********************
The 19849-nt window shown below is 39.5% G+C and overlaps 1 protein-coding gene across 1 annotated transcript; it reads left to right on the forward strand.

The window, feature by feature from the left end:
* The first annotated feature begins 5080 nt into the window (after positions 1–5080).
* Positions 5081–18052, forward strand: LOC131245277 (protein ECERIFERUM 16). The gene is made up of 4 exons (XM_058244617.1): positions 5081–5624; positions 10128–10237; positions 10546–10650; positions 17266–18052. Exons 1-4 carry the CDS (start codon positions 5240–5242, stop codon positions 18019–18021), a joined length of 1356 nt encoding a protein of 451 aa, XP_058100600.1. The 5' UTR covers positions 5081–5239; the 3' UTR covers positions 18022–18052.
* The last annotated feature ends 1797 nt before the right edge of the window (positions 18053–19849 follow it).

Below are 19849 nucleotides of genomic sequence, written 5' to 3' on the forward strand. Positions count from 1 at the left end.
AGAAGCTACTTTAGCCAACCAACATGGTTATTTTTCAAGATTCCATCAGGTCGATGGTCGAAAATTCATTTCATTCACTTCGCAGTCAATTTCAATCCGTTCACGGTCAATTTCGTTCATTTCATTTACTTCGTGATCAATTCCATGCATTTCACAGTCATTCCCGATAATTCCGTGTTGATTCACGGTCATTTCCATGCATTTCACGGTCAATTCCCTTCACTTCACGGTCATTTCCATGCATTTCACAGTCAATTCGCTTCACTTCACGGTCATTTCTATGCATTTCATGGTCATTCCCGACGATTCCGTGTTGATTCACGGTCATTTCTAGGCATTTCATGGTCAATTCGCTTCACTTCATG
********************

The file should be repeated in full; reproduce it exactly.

The 19849-nt window shown below is 39.5% G+C and overlaps 1 protein-coding gene across 1 annotated transcript; it reads left to right on the forward strand.

The window, feature by feature from the left end:
* The first annotated feature begins 5080 nt into the window (after positions 1–5080).
* Positions 5081–18052, forward strand: LOC131245277 (protein ECERIFERUM 16). The gene is made up of 4 exons (XM_058244617.1): positions 5081–5624; positions 10128–10237; positions 10546–10650; positions 17266–18052. Exons 1-4 carry the CDS (start codon positions 5240–5242, stop codon positions 18019–18021), a joined length of 1356 nt encoding a protein of 451 aa, XP_058100600.1. The 5' UTR covers positions 5081–5239; the 3' UTR covers positions 18022–18052.
* The last annotated feature ends 1797 nt before the right edge of the window (positions 18053–19849 follow it).

Below are 19849 nucleotides of genomic sequence, written 5' to 3' on the forward strand. Positions count from 1 at the left end.
AGAAGCTACTTTAGCCAACCAACATGGTTATTTTTCAAGATTCCATCAGGTCGATGGTCGAAAATTCATTTCATTCACTTCGCAGTCAATTTCAATCCGTTCACGGTCAATTTCGTTCATTTCATTTACTTCGTGATCAATTCCATGCATTTCACAGTCATTCCCGATAATTCCGTGTTGATTCACGGTCATTTCCATGCATTTCACGGTCAATTCCCTTCACTTCACGGTCATTTCCATGCATTTCACAGTCAATTCGCTTCACTTCACGGTCATTTCTATGCATTTCATGGTCATTCCCGACGATTCCGTGTTGATTCACGGTCATTTCTAGGCATTTCATGGTCAATTCGCTTCACTTCATG